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Between five and 10 percent of the adult population is affected by peptic ulcer disease worldwide. Here’s everything you need to know about peptic ulcer disease.

A peptic ulcer is an erosion of the inner wall of the stomach or duodenum, the first part of the small intestine. Peptic ulcers occur when the acid inside your stomach injures its inner lining and ultimately creates a sore.

Peptic ulcer disease (PUD) is classified according to its location. Ulcers present in the stomach are called gastric ulcers and those present in the duodenum are called duodenal ulcers. An ulcer in the esophagus is called an esophageal ulcer.

Causes Of Peptic Ulcers

The stomach normally produces hydrochloric acid to kill germs and digest the food. This same acid is responsible for the injury to the stomach wall seen in peptic ulcer disease. So, what’s changed in a PUD patient that the same acid that's normally essential to normal digestion starts making a hole in the stomach wall?

The most common causes of peptic ulcers are H Pylori bacteria and overuse of non-steroidal anti-inflammatory drugs.

Helicobacter Pylori infection in the stomch is the most common cause of peptic ulcer. H Pylori bacteria are normally present in the stomach of roughly 25 percent of the population, but they do not cause ulceration in all of them. In some people, this bacterium starts an inflammation of the stomach wall (gastritis), which then causes irritation and ultimately leads to ulcer formation.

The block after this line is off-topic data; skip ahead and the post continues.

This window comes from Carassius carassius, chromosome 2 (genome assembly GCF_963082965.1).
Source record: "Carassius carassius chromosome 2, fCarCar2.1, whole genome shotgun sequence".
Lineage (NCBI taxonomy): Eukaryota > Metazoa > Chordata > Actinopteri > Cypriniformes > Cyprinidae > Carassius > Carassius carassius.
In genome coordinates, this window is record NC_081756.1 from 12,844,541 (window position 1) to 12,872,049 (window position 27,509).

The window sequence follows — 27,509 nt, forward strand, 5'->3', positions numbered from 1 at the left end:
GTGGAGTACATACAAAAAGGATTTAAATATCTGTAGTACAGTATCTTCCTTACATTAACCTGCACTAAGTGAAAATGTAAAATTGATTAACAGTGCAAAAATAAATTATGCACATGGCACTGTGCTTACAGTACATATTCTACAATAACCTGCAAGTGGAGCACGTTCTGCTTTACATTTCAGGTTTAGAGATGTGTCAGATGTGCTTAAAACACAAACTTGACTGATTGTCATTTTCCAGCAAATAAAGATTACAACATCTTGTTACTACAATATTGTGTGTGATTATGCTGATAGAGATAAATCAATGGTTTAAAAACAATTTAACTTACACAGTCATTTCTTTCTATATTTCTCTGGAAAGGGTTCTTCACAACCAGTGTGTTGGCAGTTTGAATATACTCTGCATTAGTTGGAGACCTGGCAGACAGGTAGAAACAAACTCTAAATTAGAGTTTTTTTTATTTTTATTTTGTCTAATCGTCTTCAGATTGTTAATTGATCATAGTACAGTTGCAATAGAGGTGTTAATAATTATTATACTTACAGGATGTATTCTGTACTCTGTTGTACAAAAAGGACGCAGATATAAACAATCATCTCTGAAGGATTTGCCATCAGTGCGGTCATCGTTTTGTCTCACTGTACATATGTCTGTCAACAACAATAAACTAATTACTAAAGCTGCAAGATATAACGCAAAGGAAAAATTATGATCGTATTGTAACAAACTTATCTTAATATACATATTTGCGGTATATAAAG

Regular use of NSAIDs like Aspirin, ibuprofen, naproxen, Meloxicam, and diclofenac is a common cause of peptic ulcers in developed countries. Frequent use of these drugs reduces the secretion of protective chemicals (prostaglandins) inside the stomach wall and makes it more susceptible to acidic damage. 

There are some other factors that increase the risk of peptic ulcer disease.

  • Smoking cigarettes or chewing tobacco.
  • Increased intake of alcohol.
  • Genetics is also a risk factor because a number of people with PUD have a close relative with the same problem.
  • Mental stress is believed to cause peptic ulcers but there is no significant evidence.
  • A rare condition called Zollinger-Ellison syndrome increases stomach acid secretion and leads to ulcers.

Symptoms Of Peptic Ulcer Disease

Upper abdominal pain is the most common symptom of peptic ulcers. This pain is caused by the ulcer's contact with acid. The pain of a gastric ulcer is aggravated during meals, while the pain of duodenal ulcer is relieved during meals. Pain is usually burning in nature and is accompanied by mild nausea.

Other symptoms of peptic ulcers include heartburn, bloating, decreased appetite and unexplained weight loss.

Peptic Ulcer Disease: Danger Signs

Most people self-treat this “burning pain” by using antacids or other medications. These do provide temporary relief but do not give a comprehensive treatment. If you have severe burning pain in your upper abdomen for a long time, you should always contact your healthcare provider for diagnosis and treatment. Call a doctor immediately if you experience the following symptoms:

  • Severe vomiting that contains blood
  • Blood in stools or black, tarry stools
  • Severe sharp pain all over the abdomen

These symptoms mean that the ulcer has started bleeding. This complication can lead to significant blood loss. The ulcer may bore a hole throughout the wall of stomach (perforation) resulting in leakage of contents and infection (peritonitis). These complications are medical emergencies and you should seek immediate medical help.

Continue reading after recommendations

  • Janet M. Torpy, MD, Writer
  • Cassio Lynm, MA, Illustrator
  • Robert M. Golub, MD, Editor
  • JAMA. 2012
  • 307(12):1329. doi:10.1001/jama.2012.184.
  • By Ed Uthman, MD. [Public domain], via Wikimedia Commons
  • By Ed Uthman, MD. [Public domain], via Wikimedia Commons
  • Photo courtesy of Yuya Tamai via Flickr:

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